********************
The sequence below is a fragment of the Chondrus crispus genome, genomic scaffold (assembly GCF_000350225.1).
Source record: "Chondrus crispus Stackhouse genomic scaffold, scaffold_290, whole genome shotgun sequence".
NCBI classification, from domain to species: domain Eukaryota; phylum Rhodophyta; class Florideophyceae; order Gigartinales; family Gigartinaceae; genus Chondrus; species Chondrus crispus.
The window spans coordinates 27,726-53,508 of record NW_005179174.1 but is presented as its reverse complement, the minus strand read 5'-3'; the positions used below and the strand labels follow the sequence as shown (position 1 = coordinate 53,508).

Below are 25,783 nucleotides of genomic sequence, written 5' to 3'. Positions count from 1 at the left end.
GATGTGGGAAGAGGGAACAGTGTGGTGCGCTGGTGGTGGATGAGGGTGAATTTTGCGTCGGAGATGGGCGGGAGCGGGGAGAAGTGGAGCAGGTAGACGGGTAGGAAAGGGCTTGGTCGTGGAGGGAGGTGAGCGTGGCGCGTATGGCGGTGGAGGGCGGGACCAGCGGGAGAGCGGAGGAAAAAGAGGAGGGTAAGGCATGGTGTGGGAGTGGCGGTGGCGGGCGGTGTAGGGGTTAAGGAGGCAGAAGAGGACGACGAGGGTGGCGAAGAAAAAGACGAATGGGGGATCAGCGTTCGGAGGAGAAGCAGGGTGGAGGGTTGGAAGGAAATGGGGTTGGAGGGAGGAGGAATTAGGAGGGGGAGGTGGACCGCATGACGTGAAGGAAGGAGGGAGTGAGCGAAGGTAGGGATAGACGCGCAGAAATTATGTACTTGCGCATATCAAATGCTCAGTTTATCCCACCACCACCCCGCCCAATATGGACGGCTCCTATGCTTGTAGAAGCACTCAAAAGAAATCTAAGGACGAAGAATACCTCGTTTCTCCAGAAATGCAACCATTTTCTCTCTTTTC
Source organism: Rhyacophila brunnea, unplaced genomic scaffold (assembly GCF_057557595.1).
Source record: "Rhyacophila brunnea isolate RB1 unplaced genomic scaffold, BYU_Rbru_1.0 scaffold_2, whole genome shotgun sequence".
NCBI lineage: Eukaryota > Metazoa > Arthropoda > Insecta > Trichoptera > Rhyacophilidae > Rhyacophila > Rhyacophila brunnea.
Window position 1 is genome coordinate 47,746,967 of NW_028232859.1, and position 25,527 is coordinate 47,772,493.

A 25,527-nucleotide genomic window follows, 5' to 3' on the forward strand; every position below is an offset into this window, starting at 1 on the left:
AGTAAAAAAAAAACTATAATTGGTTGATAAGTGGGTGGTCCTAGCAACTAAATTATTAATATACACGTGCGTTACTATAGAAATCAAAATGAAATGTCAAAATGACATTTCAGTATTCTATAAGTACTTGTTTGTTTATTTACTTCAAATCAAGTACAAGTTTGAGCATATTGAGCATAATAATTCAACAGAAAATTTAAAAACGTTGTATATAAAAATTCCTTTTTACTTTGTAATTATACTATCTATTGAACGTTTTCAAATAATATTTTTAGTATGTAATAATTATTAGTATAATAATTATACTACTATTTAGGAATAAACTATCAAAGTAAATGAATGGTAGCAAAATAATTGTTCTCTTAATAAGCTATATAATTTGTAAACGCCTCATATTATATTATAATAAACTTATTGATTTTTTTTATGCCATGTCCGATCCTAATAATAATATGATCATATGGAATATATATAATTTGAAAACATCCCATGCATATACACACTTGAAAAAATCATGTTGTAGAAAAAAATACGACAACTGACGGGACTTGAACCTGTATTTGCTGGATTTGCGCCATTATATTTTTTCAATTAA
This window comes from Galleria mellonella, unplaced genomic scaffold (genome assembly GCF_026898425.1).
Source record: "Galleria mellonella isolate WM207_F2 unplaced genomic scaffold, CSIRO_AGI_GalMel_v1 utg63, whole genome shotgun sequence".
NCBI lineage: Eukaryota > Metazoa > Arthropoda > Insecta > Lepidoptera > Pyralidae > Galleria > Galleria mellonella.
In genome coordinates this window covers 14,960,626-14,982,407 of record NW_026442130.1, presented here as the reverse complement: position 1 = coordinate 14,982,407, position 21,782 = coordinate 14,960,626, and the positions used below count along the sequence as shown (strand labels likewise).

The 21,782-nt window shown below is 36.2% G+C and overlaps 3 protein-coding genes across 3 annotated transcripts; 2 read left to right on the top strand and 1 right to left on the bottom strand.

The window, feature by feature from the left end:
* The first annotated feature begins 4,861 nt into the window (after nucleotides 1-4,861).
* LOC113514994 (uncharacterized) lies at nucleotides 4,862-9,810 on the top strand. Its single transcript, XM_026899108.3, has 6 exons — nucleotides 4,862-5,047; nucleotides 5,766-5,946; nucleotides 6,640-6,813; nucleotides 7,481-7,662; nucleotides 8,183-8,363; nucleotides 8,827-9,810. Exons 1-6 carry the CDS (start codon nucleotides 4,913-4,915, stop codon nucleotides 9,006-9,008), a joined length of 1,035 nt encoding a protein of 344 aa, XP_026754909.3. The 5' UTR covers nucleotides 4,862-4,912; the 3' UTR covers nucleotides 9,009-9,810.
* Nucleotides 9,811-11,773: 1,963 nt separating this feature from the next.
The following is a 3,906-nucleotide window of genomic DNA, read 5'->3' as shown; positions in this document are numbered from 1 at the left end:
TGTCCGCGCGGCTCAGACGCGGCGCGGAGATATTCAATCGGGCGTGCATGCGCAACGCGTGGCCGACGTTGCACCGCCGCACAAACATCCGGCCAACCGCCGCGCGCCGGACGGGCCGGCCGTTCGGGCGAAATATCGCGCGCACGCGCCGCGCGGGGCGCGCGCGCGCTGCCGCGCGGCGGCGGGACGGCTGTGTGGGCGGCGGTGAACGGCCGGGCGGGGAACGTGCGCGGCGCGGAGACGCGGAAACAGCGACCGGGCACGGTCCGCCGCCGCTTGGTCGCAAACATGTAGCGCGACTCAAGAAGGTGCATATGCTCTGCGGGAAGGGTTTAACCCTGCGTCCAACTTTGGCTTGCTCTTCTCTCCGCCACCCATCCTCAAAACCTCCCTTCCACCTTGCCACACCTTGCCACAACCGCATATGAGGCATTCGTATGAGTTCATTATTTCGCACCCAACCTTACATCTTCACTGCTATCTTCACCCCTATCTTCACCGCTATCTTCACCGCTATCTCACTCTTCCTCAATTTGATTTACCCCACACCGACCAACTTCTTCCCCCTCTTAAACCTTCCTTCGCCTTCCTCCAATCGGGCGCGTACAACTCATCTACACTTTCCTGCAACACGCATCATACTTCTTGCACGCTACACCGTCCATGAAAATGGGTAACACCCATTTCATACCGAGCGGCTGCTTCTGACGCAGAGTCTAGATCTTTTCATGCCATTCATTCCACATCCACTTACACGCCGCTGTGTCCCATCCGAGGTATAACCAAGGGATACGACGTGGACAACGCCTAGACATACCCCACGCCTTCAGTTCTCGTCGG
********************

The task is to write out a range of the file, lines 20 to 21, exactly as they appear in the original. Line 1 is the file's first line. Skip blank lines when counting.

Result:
* LOC113514994 (uncharacterized) lies at nucleotides 4,862-9,810 on the top strand. Its single transcript, XM_026899108.3, has 6 exons — nucleotides 4,862-5,047; nucleotides 5,766-5,946; nucleotides 6,640-6,813; nucleotides 7,481-7,662; nucleotides 8,183-8,363; nucleotides 8,827-9,810. Exons 1-6 carry the CDS (start codon nucleotides 4,913-4,915, stop codon nucleotides 9,006-9,008), a joined length of 1,035 nt encoding a protein of 344 aa, XP_026754909.3. The 5' UTR covers nucleotides 4,862-4,912; the 3' UTR covers nucleotides 9,009-9,810.
* Nucleotides 9,811-11,773: 1,963 nt separating this feature from the next.